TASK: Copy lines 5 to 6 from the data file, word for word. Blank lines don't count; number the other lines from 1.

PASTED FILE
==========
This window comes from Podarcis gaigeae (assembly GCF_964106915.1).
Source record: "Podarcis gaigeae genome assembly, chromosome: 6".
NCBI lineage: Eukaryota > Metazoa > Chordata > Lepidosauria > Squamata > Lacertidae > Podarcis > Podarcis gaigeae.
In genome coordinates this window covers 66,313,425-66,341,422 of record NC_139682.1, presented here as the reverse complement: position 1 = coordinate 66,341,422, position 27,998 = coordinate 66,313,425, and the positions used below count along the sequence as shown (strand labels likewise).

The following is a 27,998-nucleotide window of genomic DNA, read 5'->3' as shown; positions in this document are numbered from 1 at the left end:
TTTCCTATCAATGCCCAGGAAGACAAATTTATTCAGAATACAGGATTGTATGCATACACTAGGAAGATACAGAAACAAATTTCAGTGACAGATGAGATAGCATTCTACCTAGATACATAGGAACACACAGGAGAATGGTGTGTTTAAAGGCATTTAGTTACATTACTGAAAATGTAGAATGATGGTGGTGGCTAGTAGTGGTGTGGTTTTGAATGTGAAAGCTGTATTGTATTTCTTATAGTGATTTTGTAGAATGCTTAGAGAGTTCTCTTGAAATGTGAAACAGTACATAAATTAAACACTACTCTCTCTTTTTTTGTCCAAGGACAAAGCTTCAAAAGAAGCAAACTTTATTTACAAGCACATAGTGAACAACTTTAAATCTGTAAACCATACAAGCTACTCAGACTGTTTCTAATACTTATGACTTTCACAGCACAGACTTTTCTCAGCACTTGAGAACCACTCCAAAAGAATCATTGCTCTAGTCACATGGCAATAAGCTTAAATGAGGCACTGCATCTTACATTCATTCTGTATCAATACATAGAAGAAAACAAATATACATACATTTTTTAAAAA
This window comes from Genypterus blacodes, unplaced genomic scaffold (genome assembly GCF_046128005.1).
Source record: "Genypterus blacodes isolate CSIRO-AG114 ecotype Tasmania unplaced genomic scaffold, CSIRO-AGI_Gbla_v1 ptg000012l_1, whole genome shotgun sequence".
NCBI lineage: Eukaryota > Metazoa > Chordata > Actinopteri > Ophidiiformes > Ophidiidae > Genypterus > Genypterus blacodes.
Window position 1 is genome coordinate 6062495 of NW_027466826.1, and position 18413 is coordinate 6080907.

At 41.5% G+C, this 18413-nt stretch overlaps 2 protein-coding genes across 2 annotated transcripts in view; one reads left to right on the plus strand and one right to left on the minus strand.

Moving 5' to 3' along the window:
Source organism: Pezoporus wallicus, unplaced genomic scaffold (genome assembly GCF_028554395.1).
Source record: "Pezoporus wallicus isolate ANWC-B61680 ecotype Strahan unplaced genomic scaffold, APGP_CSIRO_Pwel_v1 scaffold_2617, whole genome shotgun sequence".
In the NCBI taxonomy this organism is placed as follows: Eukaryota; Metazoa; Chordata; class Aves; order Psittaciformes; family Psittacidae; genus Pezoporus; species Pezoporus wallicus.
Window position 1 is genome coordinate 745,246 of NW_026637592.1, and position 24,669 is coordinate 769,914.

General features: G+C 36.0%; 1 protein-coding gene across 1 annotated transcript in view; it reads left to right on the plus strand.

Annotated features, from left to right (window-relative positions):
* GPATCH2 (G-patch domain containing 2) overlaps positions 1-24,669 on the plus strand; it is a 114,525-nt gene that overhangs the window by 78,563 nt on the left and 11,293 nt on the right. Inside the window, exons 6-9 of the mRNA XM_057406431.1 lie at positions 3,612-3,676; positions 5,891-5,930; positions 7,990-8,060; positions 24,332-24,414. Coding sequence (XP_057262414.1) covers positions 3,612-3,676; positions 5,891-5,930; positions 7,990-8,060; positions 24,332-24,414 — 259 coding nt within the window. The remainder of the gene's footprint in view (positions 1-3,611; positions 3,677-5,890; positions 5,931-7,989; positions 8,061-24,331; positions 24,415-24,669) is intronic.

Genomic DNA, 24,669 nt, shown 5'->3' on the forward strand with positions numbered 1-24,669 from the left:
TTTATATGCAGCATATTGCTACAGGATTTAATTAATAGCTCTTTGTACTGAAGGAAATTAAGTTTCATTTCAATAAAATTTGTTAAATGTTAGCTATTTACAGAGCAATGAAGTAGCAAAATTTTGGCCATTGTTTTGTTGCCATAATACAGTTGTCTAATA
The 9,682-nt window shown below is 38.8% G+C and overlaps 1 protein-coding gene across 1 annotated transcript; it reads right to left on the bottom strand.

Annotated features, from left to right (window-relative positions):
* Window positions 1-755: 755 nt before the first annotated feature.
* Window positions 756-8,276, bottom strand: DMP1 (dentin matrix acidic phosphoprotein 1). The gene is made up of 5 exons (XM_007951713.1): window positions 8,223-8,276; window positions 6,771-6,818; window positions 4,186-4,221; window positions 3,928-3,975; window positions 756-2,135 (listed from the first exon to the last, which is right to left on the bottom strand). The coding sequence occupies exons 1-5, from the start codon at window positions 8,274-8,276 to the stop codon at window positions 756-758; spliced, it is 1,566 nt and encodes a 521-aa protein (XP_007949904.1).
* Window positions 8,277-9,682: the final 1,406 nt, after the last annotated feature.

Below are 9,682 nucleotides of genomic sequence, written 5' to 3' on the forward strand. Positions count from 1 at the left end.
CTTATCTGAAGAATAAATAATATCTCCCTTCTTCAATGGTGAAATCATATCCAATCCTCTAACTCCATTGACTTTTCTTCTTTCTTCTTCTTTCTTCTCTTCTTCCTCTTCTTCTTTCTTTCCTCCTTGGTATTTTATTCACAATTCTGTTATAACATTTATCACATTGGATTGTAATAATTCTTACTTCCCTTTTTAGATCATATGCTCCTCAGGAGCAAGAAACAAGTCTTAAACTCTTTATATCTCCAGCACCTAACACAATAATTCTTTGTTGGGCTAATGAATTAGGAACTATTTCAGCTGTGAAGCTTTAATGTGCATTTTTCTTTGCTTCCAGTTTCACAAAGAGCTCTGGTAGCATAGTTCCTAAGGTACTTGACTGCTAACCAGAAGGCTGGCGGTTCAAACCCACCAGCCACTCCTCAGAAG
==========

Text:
The following is a 27,998-nucleotide window of genomic DNA, read 5'->3' as shown; positions in this document are numbered from 1 at the left end:
TTTCCTATCAATGCCCAGGAAGACAAATTTATTCAGAATACAGGATTGTATGCATACACTAGGAAGATACAGAAACAAATTTCAGTGACAGATGAGATAGCATTCTACCTAGATACATAGGAACACACAGGAGAATGGTGTGTTTAAAGGCATTTAGTTACATTACTGAAAATGTAGAATGATGGTGGTGGCTAGTAGTGGTGTGGTTTTGAATGTGAAAGCTGTATTGTATTTCTTATAGTGATTTTGTAGAATGCTTAGAGAGTTCTCTTGAAATGTGAAACAGTACATAAATTAAACACTACTCTCTCTTTTTTTGTCCAAGGACAAAGCTTCAAAAGAAGCAAACTTTATTTACAAGCACATAGTGAACAACTTTAAATCTGTAAACCATACAAGCTACTCAGACTGTTTCTAATACTTATGACTTTCACAGCACAGACTTTTCTCAGCACTTGAGAACCACTCCAAAAGAATCATTGCTCTAGTCACATGGCAATAAGCTTAAATGAGGCACTGCATCTTACATTCATTCTGTATCAATACATAGAAGAAAACAAATATACATACATTTTTTAAAAA